Turret Clock Services
We're passionate about Turret Clocks
We advise, conserve, and restore clocks to the highest standards following the Church building council code of practice and good conservation practices to preserve Turret Clocks for the long term. Symon has helped shape the code of practice for future Turret Clock work, this has now become part of the Church Buildings Council Code of Practice. Symon also advises Bristol DAC (Diocese Advisory Committee) on proposed Turret Clock work.
The beginning of the process is for Symon to come and look at the clock and give advice on the current condition, the work required and any other potential problems. He will then prepare a condition report and a detailed quote of the work required, free of charge. Symon is always available to offer advice for your restoration projects and he is happy to explain in detail the work needed to restore any clock to its former glory.
Recent Turret Restorations
St Mary’s Church, Bath
A large quarter chiming Thwaites and Reed Clock. This clock has been converted to electrical drive and was situated behind the dial on top of the bell frame. The only access to the front of the clock was over the top of the bell frame. To access the rear of the clock you had to climb over the top of the mechanics and a 20ft drop to the bottom of the bell chamber.
The clock had not run in ten years so the decision was made to move it one floor up and re-site it on the original stand with restored legs and a substantial oak frame. The movement was completely stripped and all the grease carefully removed, initially with rags and then washed with detergent, this preserved the original paint. We then waxed all the parts of the clock with microcrystalline wax to protect the surfaces.
Smiths of Derby, flatbed Clock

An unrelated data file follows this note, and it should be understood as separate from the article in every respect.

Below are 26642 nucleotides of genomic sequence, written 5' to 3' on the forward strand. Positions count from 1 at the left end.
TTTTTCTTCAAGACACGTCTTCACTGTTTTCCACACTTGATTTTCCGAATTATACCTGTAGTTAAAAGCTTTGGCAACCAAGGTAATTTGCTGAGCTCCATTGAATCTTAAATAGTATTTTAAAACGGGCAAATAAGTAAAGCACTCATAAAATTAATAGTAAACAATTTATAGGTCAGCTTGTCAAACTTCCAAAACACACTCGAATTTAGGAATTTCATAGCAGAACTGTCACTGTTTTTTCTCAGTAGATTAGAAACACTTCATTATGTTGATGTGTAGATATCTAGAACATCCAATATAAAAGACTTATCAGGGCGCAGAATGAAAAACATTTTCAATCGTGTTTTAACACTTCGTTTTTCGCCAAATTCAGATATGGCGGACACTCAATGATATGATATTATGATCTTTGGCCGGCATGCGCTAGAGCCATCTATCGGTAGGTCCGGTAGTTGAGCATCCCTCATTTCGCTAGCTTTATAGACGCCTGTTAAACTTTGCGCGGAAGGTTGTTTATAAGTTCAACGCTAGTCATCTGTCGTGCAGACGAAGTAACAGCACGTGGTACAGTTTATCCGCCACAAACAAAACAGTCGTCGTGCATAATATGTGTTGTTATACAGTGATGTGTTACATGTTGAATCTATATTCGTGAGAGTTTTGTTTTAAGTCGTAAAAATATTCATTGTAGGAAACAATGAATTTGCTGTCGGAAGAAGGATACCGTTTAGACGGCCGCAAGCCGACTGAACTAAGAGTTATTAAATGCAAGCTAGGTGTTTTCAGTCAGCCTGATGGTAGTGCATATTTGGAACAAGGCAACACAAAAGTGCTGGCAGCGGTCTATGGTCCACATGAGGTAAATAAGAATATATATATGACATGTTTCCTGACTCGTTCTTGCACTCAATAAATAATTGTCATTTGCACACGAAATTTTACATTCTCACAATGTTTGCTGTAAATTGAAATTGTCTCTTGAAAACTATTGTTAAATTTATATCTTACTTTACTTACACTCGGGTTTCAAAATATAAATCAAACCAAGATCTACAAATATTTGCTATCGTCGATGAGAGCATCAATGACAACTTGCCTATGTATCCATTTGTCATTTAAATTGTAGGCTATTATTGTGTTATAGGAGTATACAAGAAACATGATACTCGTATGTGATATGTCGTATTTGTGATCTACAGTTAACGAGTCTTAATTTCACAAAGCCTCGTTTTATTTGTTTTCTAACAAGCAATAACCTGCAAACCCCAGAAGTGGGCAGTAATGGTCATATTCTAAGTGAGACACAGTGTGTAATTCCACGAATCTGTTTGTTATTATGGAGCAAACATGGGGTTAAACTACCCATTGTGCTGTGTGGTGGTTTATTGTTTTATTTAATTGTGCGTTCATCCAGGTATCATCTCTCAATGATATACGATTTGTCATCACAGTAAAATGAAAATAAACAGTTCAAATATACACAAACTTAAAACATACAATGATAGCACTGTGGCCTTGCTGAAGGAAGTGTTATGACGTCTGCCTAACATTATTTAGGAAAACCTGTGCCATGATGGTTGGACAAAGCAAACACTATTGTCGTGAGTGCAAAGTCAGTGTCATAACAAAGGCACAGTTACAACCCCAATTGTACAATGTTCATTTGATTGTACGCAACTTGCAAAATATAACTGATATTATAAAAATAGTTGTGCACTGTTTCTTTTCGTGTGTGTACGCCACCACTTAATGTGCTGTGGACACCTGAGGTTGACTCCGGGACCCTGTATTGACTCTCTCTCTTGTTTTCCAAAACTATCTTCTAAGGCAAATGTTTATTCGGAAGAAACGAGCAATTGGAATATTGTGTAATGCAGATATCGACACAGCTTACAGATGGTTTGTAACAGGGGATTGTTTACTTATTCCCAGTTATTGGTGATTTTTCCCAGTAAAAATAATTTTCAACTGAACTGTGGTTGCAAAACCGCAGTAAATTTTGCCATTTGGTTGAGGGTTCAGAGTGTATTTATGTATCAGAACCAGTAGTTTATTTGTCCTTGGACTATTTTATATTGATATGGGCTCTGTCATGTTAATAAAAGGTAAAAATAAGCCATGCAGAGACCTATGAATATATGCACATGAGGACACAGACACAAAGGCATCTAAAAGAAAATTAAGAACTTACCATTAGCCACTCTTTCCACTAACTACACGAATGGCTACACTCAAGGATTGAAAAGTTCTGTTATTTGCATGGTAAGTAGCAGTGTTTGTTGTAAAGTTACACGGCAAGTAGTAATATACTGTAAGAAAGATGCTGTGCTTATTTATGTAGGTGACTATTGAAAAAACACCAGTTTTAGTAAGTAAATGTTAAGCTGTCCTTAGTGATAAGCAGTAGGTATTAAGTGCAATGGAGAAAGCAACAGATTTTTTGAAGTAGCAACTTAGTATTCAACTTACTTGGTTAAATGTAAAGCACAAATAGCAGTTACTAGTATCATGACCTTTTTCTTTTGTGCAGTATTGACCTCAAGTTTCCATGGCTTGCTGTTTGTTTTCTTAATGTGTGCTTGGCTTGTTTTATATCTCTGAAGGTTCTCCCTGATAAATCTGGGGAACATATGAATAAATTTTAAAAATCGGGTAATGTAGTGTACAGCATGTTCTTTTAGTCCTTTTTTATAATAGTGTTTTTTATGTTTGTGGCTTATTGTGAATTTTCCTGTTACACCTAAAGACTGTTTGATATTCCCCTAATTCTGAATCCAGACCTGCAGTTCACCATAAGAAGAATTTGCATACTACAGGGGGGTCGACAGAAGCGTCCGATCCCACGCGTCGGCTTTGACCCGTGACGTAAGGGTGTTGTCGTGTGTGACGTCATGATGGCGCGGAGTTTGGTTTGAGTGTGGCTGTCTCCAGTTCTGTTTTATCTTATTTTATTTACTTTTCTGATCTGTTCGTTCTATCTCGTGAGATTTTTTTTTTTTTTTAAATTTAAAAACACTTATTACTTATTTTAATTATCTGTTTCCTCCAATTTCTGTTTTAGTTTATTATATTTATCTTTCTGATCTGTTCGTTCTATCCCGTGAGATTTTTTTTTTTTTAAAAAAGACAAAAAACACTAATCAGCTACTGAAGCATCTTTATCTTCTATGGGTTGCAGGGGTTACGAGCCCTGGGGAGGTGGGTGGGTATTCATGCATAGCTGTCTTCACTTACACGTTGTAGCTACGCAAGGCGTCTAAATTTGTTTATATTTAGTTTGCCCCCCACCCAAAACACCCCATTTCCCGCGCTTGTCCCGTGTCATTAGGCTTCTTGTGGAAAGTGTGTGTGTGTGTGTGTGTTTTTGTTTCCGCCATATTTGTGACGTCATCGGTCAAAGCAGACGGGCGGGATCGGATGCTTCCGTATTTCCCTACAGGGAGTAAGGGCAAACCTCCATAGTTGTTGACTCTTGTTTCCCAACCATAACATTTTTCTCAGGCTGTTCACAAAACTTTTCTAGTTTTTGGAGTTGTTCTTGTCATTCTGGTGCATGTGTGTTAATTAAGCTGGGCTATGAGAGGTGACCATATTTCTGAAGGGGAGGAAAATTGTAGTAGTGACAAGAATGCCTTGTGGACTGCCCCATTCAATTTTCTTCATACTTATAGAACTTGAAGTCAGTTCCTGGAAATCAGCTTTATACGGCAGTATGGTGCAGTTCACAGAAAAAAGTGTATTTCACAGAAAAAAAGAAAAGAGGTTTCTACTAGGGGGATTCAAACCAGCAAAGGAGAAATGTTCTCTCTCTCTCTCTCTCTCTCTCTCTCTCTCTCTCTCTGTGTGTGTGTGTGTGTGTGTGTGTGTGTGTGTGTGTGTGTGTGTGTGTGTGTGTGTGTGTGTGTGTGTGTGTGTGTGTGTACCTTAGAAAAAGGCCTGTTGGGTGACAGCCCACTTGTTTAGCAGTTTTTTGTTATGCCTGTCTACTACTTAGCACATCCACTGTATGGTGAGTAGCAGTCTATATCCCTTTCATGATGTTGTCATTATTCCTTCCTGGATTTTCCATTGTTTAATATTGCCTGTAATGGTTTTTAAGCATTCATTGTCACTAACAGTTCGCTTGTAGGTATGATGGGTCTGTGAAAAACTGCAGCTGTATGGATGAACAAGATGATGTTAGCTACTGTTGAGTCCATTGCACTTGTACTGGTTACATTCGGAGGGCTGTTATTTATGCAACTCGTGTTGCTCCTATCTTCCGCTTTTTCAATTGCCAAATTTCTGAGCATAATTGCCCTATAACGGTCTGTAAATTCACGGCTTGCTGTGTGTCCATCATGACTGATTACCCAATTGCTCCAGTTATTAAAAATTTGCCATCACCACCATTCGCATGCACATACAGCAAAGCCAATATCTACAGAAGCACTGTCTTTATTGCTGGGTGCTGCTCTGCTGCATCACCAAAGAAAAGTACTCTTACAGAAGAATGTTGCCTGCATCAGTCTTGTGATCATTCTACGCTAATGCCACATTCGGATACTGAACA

This clock is fitted into a stable block with two dials it was in poor condition the clock had been heavily oiled in the past with wd 40 this had gone very sticky this holds the dirt onto the bearing surfaces and causes friction and wear, the pallets were loose and the strike barrel had a tooth missing it had a full overhaul.
Dulverton Clock Dial
The dial and the stone surround were in very poor condition. A Stonemason was commissioned to reinstate the surround and I was asked to restore the dial. Once the dial was removed I could see the bottom of the iron support frame had corroded completely away.
A new stainless steel frame was made, the dial was stripped back to the bare metal, then riveted to the frame with Copper rivets, during this process I could see the two previous dial painting and that the original background colour was black. The church decided to revert to the original colour. I drew out the numerals to the original pattern and gilded them with 24ct gold leaf.
Symon Boyd 42 years experience in restoration and conservation of antique clocks, turret clocks, barometers, automata, musical boxs, long case and exterior clocks.